The festival had more than just wearable goods. The annual celebration also featured several food vendors. One of these vendors was Santa Fe Cattle Company, which is a steakhouse chain based in Alabama, Mississippi, Tennessee and Oklahoma. Allan Entrekin is the general manager of the chain’s Fort Payne location. Entrekin said his restaurant has participated in Fyffe UFO Days for several years now and will continue to for one simple reason: communion.

“We support our small towns,” he said. “The communities that we’re in have been really good to us, [so this is] our way of paying back. It lets people know we’re making an effort. We’re out here and we care. I think the more of these [festivals] you do, and you show people you want to get out and participate in the community, that stands out to them.”
Entrekin said he personally enjoyed the festival because of the commitment residents have toward their local community.

“I think they put on a great little event here. You can tell [for] the people, it’s something they do out of their heart,” he said. “For them to continue doing it that long, there’s a lot of love that’s put into it. If you like small town flair, this is it.”

Entrekin was not the only resident who discussed the festival’s appeal to the local community. Hannah Gregory lives just minutes down the road from Fyffe City Park in Geraldine. Gregory said Fyffe UFO Days is the perfect time to reconnect with her neighbors, who she often doesn’t see every day.

“I think it’s a good way for the community to come together. I also think it’s a great way to socialize with fellow members of the community,” she said. “You can get out and see people you haven’t seen since like forever. I think that’s a great thing for the community as a whole.”

Gregory said the festival also helps her young daughter build and rekindle friendships.

“I’m a stay-at-home mom, so I don’t get out much. Getting my daughter out and her seeing her friends is just a way to let off steam from our everyday lives,” she said.

Josh LeBerte

Ultimately, Gregory said Alabamians in search of their next summer adventure should look no further; it’s right here in Fyffe.

“It’s something that is not everywhere. I’ve never heard of another festival like this except for here. It’s an experience I think everyone should have at least once in their lifetime,” she said.

While many attendees this year were long-time residents and annual travelers like Gregory, some visitors were totally new to the area. One of these fresh faces was Jeremy Bennefield, who is a former radio producer and program director from Nashville. Bennefield said Fyffe UFO Days is an important festival for new residents, such as himself, because it helps them connect with those who already live here.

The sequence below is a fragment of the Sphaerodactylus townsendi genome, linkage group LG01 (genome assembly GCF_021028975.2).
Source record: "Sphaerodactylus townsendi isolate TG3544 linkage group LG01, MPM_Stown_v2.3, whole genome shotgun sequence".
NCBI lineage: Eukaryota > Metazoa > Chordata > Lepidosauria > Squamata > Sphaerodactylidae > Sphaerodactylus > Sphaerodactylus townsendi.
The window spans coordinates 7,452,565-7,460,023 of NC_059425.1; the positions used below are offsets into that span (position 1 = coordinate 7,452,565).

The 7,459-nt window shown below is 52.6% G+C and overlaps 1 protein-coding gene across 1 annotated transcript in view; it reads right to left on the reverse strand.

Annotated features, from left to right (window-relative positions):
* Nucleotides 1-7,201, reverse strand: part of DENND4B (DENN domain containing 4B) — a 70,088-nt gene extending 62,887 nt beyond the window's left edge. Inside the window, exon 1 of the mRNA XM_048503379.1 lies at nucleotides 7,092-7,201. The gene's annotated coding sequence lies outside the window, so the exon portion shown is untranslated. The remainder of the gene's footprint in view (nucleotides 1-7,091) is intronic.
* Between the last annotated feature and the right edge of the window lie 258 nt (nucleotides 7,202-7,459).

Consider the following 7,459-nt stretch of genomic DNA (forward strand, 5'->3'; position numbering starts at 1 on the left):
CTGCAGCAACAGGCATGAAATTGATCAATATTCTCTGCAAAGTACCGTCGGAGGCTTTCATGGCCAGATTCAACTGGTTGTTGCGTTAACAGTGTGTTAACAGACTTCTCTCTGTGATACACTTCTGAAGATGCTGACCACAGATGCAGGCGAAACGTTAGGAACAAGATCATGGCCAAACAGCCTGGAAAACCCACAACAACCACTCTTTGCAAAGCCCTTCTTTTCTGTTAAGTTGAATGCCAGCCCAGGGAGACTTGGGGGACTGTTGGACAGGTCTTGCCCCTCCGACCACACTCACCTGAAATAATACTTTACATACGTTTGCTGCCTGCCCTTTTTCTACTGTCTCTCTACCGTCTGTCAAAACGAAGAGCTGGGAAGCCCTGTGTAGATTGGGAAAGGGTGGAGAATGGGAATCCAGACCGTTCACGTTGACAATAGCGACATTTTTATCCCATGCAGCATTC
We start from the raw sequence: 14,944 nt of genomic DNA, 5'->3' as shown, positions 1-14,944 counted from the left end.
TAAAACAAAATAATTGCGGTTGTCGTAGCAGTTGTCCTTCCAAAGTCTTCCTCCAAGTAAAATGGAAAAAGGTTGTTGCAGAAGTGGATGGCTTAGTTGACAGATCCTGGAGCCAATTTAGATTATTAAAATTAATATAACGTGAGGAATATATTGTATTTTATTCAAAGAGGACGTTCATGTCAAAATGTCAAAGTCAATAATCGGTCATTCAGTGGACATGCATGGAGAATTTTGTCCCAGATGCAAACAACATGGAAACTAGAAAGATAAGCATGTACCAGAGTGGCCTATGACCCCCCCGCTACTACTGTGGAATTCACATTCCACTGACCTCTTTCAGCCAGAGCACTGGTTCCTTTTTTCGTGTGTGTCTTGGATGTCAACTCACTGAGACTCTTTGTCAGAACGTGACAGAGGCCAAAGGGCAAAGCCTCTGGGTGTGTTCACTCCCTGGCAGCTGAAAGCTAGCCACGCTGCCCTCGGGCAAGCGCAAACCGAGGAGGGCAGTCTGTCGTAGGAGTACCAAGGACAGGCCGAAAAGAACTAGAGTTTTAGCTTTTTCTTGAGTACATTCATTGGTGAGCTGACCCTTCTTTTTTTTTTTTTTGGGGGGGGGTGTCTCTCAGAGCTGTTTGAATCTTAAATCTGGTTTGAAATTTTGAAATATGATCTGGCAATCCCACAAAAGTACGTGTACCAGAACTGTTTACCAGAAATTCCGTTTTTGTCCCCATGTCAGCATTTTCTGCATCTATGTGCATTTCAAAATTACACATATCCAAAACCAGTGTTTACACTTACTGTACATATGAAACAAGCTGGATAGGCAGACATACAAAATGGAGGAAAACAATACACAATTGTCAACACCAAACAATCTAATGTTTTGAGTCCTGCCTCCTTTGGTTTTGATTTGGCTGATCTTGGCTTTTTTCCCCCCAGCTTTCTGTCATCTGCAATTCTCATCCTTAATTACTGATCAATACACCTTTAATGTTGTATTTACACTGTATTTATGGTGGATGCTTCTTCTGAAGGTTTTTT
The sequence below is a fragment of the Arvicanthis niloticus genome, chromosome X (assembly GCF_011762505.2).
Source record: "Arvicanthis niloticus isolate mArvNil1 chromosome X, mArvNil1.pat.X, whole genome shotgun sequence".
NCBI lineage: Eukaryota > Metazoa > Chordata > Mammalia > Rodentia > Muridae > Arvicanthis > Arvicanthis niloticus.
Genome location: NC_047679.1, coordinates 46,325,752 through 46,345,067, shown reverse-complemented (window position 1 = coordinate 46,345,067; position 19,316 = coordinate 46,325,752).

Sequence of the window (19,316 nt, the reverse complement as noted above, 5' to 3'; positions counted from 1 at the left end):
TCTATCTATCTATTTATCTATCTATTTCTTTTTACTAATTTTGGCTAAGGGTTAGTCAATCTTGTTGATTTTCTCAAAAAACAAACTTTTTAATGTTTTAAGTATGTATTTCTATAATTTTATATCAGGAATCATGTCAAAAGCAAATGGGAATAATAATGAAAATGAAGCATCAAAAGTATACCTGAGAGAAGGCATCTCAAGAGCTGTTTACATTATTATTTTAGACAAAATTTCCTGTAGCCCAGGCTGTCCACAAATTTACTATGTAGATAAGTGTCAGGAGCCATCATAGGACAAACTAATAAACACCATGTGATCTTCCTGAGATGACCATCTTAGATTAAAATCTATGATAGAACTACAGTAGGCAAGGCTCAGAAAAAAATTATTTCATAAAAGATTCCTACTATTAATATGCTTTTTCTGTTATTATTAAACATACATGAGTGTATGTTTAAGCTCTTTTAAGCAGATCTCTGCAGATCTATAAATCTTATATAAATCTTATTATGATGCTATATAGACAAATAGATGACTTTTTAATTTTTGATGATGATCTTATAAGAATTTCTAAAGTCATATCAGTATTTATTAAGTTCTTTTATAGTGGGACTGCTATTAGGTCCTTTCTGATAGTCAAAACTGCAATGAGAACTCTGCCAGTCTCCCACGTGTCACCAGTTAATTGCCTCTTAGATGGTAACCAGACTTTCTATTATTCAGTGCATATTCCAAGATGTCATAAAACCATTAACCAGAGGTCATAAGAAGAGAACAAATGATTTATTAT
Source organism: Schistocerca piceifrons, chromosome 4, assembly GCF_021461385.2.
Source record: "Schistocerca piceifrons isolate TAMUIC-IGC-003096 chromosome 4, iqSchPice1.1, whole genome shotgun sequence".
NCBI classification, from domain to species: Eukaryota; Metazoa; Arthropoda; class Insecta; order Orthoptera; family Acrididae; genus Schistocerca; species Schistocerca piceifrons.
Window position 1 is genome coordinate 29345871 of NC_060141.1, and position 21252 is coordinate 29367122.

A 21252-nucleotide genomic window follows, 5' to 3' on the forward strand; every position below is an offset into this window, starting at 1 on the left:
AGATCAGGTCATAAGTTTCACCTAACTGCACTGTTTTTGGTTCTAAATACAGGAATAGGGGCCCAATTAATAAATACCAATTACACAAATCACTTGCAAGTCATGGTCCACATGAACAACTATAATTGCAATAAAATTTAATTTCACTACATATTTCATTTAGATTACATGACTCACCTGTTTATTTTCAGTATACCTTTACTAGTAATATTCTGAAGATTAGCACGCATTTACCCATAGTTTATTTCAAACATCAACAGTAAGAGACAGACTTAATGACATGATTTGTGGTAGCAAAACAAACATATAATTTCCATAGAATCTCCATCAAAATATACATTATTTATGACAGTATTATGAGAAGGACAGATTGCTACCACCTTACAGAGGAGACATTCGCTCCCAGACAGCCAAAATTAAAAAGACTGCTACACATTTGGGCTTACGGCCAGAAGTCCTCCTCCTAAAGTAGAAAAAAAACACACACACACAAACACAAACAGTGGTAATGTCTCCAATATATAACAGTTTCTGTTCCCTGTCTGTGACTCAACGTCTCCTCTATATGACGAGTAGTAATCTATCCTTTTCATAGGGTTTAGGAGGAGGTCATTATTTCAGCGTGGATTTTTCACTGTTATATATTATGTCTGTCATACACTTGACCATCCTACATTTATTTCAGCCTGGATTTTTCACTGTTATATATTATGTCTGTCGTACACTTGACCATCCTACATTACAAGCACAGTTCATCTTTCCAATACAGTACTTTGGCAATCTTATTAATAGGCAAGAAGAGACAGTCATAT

“It’s community. That’s a huge thing. I feel like we’re losing that,” he said. “Folks out here, they’re having fun. They’re enjoying themselves. There’s great causes. You get to see things like donations for the Cub Scouts, the bands and the football team, just people gathering together. It’s a great thing and a lot of fun.”

However, Bennefield said this festival is more than just socializing; it helps the community heal.

“People need to come out and do things like this, get together. I think we’ll find as a community, as people and as citizens, this is how we bond,” he said. “There’s so much hate that goes on in the world, but there’s no negativity out here today. It’s all positive. It’s all fun. It’s together for the families, and it’s a great atmosphere.”

Mayor Paul Cagle has helped host Fyffe UFO Days for the past seven years. Cagle said in addition to fostering community, this event brings great publicity and tourism to the town and the county as a whole.

Fyffe UFO Days/Town of Fyffe

“DeKalb County is the second most visited place in the state. We have the opportunity here with this festival of ours to share this with the public as well as all of our local people,” he said. “Each community seems to have their own unique festival, and we are blessed to be able to have this one at this time.”

Whether it’s residents, vendors or travelers, it seems that Fyffe UFO Days has something in store for everyone. As for what happened that fateful winter in 1989, locals said it’s anyone’s guess, but some people do still believe in the town’s eclectic past.

“I would say I’m a believer. I’m the type of person who believes that anything’s out there if you look hard enough,” Gregory said.

Bennefield echoed these remarks.

“I think we think too highly of ourselves to [believe] we’re the only ones that have developed beyond technology,” he said. “I think it’s hopeful that there’s other things that are out there [or] other people that are out there. It gives us something to strive, to grow and to become better.”

Though UFOs have only recently become subject for government inquiry, many Fyffe residents have held onto their beliefs for the past 34 years. And many locals and fans of Fyffe UFO Days plan to keep it that way, as they mark their calendars for next year’s festival. Fyffe UFO Days is held on the last Saturday of every August from 9 a.m. to 10 p.m. at Fyffe City Park. For more information on this annual tradition, visit the town of Fyffe’s website.

Joshua LeBerte is a news intern for Alabama Public Radio.